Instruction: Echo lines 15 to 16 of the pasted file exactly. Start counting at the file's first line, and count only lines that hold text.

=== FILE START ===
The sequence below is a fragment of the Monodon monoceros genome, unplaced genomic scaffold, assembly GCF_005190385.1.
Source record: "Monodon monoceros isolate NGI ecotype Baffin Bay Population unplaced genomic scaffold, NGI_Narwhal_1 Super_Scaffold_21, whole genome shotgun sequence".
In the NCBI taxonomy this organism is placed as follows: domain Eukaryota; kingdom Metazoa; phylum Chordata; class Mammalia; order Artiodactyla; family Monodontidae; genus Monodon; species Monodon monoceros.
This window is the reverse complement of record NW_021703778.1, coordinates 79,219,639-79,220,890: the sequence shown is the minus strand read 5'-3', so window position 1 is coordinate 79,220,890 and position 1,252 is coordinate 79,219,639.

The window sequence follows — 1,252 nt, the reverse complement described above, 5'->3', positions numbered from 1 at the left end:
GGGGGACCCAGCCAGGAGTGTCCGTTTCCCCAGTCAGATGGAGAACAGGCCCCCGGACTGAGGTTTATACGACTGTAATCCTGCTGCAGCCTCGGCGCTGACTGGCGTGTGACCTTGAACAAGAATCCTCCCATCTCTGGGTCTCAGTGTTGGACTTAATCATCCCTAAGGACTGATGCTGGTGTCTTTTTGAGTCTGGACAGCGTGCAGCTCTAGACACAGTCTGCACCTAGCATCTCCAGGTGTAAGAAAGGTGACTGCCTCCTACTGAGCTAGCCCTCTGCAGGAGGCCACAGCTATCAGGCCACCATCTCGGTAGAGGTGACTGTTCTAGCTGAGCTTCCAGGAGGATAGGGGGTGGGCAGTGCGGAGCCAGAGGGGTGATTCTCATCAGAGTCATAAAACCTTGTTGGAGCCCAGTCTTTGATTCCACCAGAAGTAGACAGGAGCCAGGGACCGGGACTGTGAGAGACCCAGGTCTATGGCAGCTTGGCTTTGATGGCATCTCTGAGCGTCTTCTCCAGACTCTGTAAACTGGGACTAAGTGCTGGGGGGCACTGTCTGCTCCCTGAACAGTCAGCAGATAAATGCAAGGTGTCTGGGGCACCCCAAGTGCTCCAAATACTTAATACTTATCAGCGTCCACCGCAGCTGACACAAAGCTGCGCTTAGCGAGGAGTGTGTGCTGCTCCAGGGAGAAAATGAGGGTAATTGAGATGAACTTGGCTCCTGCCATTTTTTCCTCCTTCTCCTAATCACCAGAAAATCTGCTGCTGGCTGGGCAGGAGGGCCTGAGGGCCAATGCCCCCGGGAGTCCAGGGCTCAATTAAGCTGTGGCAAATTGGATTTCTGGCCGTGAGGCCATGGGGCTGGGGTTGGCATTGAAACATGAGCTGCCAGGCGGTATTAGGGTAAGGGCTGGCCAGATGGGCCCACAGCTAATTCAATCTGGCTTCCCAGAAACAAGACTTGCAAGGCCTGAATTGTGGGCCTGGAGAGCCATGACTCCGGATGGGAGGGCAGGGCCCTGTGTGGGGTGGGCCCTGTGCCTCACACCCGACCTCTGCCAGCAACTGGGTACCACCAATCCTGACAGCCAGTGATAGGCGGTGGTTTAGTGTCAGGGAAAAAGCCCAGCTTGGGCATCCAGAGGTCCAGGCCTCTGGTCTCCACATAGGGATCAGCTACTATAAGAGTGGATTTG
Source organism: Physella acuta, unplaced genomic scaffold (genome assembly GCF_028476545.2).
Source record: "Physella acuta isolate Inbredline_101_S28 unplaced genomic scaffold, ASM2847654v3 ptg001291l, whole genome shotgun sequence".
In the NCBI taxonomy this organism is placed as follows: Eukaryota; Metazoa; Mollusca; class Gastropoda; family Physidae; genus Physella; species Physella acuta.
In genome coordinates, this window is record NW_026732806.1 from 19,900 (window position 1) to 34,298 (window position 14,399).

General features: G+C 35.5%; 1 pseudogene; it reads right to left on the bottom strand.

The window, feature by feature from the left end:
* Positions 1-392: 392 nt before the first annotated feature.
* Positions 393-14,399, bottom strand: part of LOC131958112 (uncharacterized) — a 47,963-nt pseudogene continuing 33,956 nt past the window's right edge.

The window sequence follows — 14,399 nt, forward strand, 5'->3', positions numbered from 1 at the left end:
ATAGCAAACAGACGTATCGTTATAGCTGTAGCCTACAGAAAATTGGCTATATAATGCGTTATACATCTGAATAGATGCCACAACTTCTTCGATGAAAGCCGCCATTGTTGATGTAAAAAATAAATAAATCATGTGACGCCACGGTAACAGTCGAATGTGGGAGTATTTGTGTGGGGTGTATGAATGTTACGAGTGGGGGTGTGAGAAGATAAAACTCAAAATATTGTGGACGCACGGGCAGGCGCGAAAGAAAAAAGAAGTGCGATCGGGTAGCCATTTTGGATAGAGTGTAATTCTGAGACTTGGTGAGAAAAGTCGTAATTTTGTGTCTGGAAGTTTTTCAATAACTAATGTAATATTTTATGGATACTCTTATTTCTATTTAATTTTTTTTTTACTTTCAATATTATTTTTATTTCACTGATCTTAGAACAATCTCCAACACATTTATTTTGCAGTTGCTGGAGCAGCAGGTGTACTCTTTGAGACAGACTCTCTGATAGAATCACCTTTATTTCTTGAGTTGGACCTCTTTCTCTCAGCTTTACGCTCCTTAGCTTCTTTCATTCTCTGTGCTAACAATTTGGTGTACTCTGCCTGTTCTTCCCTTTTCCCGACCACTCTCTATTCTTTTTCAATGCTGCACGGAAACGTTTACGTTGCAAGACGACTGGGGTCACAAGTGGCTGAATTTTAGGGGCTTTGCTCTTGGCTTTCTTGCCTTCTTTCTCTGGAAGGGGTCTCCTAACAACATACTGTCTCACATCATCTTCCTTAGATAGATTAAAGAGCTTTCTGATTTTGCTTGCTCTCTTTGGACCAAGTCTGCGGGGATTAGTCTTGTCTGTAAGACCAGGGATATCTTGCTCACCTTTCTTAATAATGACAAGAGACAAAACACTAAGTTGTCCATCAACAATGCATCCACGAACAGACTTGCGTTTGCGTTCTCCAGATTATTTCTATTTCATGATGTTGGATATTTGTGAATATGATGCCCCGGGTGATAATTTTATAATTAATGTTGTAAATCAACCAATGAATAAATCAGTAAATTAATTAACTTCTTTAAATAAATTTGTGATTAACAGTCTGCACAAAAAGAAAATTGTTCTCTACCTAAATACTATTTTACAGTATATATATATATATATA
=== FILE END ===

The window sequence follows — 14,399 nt, forward strand, 5'->3', positions numbered from 1 at the left end:
ATAGCAAACAGACGTATCGTTATAGCTGTAGCCTACAGAAAATTGGCTATATAATGCGTTATACATCTGAATAGATGCCACAACTTCTTCGATGAAAGCCGCCATTGTTGATGTAAAAAATAAATAAATCATGTGACGCCACGGTAACAGTCGAATGTGGGAGTATTTGTGTGGGGTGTATGAATGTTACGAGTGGGGGTGTGAGAAGATAAAACTCAAAATATTGTGGACGCACGGGCAGGCGCGAAAGAAAAAAGAAGTGCGATCGGGTAGCCATTTTGGATAGAGTGTAATTCTGAGACTTGGTGAGAAAAGTCGTAATTTTGTGTCTGGAAGTTTTTCAATAACTAATGTAATATTTTATGGATACTCTTATTTCTATTTAATTTTTTTTTTACTTTCAATATTATTTTTATTTCACTGATCTTAGAACAATCTCCAACACATTTATTTTGCAGTTGCTGGAGCAGCAGGTGTACTCTTTGAGACAGACTCTCTGATAGAATCACCTTTATTTCTTGAGTTGGACCTCTTTCTCTCAGCTTTACGCTCCTTAGCTTCTTTCATTCTCTGTGCTAACAATTTGGTGTACTCTGCCTGTTCTTCCCTTTTCCCGACCACTCTCTATTCTTTTTCAATGCTGCACGGAAACGTTTACGTTGCAAGACGACTGGGGTCACAAGTGGCTGAATTTTAGGGGCTTTGCTCTTGGCTTTCTTGCCTTCTTTCTCTGGAAGGGGTCTCCTAACAACATACTGTCTCACATCATCTTCCTTAGATAGATTAAAGAGCTTTCTGATTTTGCTTGCTCTCTTTGGACCAAGTCTGCGGGGATTAGTCTTGTCTGTAAGACCAGGGATATCTTGCTCACCTTTCTTAATAATGACAAGAGACAAAACACTAAGTTGTCCATCAACAATGCATCCACGAACAGACTTGCGTTTGCGTTCTCCAGATTATTTCTATTTCATGATGTTGGATATTTGTGAATATGATGCCCCGGGTGATAATTTTATAATTAATGTTGTAAATCAACCAATGAATAAATCAGTAAATTAATTAACTTCTTTAAATAAATTTGTGATTAACAGTCTGCACAAAAAGAAAATTGTTCTCTACCTAAATACTATTTTACAGTATATATATATATATATA